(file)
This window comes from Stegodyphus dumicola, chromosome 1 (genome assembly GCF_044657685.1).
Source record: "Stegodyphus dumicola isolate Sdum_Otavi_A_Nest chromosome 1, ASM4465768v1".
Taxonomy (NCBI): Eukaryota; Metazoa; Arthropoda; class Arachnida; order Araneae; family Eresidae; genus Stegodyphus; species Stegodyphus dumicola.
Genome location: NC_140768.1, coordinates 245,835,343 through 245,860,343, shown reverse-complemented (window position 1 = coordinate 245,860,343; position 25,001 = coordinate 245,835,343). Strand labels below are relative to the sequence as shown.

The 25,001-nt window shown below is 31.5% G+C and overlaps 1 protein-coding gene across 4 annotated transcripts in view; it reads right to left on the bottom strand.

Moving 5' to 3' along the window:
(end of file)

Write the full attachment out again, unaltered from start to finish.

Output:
This window comes from Stegodyphus dumicola, chromosome 1 (genome assembly GCF_044657685.1).
Source record: "Stegodyphus dumicola isolate Sdum_Otavi_A_Nest chromosome 1, ASM4465768v1".
Taxonomy (NCBI): Eukaryota; Metazoa; Arthropoda; class Arachnida; order Araneae; family Eresidae; genus Stegodyphus; species Stegodyphus dumicola.
Genome location: NC_140768.1, coordinates 245,835,343 through 245,860,343, shown reverse-complemented (window position 1 = coordinate 245,860,343; position 25,001 = coordinate 245,835,343). Strand labels below are relative to the sequence as shown.

The 25,001-nt window shown below is 31.5% G+C and overlaps 1 protein-coding gene across 4 annotated transcripts in view; it reads right to left on the bottom strand.

Moving 5' to 3' along the window: